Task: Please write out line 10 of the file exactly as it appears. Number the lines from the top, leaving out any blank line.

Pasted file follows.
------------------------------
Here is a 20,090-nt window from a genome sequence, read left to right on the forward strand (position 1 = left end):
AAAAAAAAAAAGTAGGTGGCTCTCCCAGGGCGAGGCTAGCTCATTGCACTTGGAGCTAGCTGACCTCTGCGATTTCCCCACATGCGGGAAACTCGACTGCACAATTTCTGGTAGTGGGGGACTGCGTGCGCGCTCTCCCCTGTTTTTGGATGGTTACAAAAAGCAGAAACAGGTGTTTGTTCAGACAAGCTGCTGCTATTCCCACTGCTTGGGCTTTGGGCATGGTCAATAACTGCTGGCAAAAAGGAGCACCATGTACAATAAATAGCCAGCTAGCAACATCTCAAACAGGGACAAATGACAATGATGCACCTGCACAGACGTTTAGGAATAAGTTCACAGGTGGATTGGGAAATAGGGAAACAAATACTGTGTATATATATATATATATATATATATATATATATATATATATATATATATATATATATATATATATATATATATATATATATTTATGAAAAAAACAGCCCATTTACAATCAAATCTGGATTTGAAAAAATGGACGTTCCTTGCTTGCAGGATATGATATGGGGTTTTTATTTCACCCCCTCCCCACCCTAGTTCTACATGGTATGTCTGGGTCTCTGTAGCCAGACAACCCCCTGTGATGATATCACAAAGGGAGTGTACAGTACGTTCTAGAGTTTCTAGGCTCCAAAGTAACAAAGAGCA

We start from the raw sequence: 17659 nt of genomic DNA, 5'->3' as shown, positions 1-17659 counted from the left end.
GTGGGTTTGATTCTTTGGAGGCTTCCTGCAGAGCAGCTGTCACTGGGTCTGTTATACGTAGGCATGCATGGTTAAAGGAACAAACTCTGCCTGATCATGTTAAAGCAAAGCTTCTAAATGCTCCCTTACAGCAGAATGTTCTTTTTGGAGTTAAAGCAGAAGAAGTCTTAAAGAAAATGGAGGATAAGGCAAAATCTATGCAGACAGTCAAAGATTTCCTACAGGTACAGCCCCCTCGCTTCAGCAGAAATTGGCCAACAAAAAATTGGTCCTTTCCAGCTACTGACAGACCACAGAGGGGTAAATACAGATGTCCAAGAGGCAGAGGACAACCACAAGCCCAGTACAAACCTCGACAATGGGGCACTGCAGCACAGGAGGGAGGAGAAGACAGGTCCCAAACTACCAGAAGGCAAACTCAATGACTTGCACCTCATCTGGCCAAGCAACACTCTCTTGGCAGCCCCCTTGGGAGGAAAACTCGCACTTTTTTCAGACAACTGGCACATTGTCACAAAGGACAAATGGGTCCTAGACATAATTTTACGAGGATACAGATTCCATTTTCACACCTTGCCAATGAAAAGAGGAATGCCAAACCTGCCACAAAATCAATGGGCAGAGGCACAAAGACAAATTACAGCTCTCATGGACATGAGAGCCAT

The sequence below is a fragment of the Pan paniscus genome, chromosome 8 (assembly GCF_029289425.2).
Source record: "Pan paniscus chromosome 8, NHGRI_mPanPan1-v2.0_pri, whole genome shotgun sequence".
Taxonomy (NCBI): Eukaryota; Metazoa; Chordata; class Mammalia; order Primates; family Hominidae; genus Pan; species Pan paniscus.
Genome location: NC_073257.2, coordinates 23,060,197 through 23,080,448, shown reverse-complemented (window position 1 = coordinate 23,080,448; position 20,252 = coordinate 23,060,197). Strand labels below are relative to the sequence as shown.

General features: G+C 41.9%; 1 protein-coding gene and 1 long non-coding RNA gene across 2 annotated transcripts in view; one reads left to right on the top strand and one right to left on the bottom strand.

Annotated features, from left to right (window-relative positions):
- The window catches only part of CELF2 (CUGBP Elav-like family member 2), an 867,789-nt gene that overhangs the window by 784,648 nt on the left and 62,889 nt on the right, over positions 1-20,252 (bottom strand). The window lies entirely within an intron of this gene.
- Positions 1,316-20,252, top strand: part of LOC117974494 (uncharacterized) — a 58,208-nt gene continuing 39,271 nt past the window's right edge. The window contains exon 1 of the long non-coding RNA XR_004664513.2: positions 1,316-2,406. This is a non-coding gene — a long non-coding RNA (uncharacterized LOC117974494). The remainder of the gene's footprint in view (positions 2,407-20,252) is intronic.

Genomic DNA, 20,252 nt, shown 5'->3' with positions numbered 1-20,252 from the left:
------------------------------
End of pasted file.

Annotated features, from left to right (window-relative positions):